11 October 2014

16 Reasons Why Reading is Great, According to Science

How do you do on this fine day, dear reader of mine?

I'm doing well, myself. Today is my sixteenth birthday, and in honour of this, allow me to launch into a list of sixteen scientifically-proven benefits of reading. (In other words, sixteen reasons why you shouldn't be ashamed to be a self-proclaimed book nerd.)

Sixteen Scientific Reasons to Read

1. Readers are more likely to develop positive characteristics such as open-mindedness, flexibility, resilience, and compassion.

2. The act of reading on a regular basis may reduce risks of dementia and Alzheimer's disease. Read while you're young and able to, so that you will still be able to when you're older!

3. The more you read, the more improved your concentration and vocabulary will become.

4. Reading makes you more intelligent. Obviously.

Did we even need to conduct a study to prove this?
Image via Awesomely Luvvie.

5. If you're stressful, then reading is the thing to do. (Just because.)

6. Your memory and your problem-solving skills will become better over time. Admit it: these skills are pretty nifty to have, so you might as well get them in shape!

7. Reading improves your overall cognitive ability, especially because books force you to think and process information. However, as the author of the aforementioned article writes, "Reading should be a joy, not an obligation." Keep that in mind.

8. Losing yourself in a book can alleviate symptoms of depression or insomnia. Hey, it's worth a shot.

9. Increases in motivation, creativity, and self-esteem are all resultant from reading.

10. In fact, your mind is often so stimulated during reading that its chemistry can change. Is that cool, or what?

11. Make your world a little happier by reading. Not long ago, a study concluded that readers of the Harry Potter books are more likely to be tolerant of other people and especially of minority demographics.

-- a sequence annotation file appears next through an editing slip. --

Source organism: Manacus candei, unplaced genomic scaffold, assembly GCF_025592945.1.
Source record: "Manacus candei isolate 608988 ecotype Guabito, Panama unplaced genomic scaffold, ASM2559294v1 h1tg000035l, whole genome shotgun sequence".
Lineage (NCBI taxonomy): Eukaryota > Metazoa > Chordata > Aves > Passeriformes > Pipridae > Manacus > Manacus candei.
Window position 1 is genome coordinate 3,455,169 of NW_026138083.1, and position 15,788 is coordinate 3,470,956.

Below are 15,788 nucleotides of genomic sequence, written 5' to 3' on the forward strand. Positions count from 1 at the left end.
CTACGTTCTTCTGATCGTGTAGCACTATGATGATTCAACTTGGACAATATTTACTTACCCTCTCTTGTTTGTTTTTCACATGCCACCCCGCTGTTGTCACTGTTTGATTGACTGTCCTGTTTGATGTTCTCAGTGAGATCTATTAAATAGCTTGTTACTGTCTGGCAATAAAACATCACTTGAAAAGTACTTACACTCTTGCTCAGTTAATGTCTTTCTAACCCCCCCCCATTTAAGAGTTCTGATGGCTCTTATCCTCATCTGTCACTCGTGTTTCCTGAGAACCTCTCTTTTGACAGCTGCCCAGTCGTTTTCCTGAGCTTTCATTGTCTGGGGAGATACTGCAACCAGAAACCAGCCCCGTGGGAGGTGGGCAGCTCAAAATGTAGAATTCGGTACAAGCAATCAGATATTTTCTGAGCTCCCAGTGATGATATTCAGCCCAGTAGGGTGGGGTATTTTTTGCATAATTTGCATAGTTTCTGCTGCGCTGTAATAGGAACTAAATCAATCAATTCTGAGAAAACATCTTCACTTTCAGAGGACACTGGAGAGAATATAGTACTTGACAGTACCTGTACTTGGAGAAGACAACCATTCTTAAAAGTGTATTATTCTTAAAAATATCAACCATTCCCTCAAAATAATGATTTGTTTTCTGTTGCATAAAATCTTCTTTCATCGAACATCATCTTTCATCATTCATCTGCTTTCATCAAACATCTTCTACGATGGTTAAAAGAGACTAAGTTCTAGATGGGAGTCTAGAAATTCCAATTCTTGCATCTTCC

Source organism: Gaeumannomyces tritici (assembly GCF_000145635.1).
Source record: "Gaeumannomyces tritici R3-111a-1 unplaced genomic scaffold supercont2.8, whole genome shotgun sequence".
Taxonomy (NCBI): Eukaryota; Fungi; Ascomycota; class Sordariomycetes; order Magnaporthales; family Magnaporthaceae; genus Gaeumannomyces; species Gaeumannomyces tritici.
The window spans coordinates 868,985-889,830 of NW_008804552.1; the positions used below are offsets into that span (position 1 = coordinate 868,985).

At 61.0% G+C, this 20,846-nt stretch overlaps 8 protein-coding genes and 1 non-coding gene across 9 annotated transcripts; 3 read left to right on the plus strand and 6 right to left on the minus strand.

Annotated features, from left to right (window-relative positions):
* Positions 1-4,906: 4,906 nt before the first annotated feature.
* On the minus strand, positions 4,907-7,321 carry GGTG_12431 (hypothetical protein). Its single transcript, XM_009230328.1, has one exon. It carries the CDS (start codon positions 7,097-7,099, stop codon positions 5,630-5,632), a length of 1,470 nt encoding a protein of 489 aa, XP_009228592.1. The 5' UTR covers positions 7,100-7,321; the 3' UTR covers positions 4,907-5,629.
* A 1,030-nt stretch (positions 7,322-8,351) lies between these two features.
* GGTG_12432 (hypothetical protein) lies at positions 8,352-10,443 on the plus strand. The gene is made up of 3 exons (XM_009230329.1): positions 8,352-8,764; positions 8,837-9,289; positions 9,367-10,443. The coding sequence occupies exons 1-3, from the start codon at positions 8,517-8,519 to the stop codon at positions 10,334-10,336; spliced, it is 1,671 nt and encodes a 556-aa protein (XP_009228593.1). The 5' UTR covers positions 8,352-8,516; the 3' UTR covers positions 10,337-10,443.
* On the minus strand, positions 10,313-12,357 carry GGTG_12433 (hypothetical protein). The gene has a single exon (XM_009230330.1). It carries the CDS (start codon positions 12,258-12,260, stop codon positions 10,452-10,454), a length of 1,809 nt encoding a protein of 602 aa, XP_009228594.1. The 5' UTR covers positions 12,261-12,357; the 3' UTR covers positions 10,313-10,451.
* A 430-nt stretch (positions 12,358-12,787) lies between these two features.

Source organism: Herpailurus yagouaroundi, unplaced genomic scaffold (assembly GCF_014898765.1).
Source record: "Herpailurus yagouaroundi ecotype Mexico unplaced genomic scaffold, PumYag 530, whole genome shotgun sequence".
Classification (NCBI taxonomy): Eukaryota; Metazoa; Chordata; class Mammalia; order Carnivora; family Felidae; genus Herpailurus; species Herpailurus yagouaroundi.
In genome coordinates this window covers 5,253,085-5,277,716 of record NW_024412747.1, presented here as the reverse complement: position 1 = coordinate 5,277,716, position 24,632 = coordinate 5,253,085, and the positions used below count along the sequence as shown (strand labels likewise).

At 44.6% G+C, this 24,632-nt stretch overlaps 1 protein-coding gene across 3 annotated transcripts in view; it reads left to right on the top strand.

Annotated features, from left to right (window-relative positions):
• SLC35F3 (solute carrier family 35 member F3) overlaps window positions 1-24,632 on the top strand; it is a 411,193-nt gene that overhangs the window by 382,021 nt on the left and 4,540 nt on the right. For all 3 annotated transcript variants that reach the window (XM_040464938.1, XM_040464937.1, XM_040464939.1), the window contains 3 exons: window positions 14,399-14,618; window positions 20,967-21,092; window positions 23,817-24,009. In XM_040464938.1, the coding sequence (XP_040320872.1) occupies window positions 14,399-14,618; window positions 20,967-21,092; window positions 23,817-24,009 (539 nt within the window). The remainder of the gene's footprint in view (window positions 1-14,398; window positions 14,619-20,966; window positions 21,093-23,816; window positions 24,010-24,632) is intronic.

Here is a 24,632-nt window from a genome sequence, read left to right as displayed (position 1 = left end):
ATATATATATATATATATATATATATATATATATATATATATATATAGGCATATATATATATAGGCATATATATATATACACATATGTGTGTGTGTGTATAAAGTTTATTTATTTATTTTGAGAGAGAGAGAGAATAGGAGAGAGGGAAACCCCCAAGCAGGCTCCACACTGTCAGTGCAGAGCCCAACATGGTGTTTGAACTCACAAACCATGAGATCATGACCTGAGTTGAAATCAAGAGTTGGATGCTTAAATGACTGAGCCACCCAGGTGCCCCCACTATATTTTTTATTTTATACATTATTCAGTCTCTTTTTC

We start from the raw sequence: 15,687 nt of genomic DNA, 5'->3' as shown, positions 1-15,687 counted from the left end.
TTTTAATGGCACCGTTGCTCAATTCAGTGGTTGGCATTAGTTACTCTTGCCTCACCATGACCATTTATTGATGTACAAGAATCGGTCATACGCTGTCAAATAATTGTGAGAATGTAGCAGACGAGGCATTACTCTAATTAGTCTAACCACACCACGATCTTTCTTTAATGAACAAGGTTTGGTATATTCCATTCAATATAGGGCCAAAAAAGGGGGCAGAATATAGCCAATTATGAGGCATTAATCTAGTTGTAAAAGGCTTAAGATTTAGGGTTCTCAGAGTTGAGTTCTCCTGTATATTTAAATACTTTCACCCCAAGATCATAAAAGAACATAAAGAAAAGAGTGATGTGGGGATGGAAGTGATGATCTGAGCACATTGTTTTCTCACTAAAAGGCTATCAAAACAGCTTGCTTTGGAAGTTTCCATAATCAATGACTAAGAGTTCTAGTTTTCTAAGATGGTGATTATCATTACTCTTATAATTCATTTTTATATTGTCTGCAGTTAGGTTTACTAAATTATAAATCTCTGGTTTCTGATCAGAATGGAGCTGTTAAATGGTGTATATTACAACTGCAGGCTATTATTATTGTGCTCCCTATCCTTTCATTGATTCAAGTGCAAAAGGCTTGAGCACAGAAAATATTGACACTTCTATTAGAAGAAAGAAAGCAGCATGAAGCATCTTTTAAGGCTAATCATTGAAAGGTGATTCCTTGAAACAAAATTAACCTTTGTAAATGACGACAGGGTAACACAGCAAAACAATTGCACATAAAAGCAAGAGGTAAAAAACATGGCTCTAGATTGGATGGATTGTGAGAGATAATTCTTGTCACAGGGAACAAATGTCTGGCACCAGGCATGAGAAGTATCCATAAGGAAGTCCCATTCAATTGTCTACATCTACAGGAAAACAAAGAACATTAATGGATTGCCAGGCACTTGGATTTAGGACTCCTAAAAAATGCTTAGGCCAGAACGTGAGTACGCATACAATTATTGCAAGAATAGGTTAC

12. Reading to kids is one of the most beneficial things that can be done for them. Because young children's brains are developing so rapidly and so much, reading to them (or reading with them) increases their literary abilities, and assists them in learning how to read on their own.

13. Also, reading aloud to very young children can help them learn how to speak. You may find it useful to read words slowly, to enunciate, and to point to each word as you say it. This helps kids to associate specific sounds to certain letters, and who knows -- they might start talking and reading around the same age.

14. Books can contribute to improvements in your social life, too. If you haven't had many successes recently, or if you're not as great of a conversationalist as you would like to be -- try some reading first.

15. Reading helps your writing skills. This is a useful detail for authors, playwrights, lyricists, for adolescents who are assigned essays for school, and for bloggers like you and me.

16. It's a pretty good workout. A low-maintenance exercise regimen? For your mind? Count me in! (Your brain does a lot for you -- the least you can do is keep it healthy.)

There you have it! Read now, and reap the benefits later.

P. S.: Good news, readers! My father has promised to take me to purchase a camera of my own sometime in the near future, as his birthday gift to me. This means that, very soon, I will be able to take photographs for this blog that are of a higher quality than are the pictures that my mobile phone and laptop webcam can capture.

I'll keep you posted! Until then, keep reading.

- Kira x

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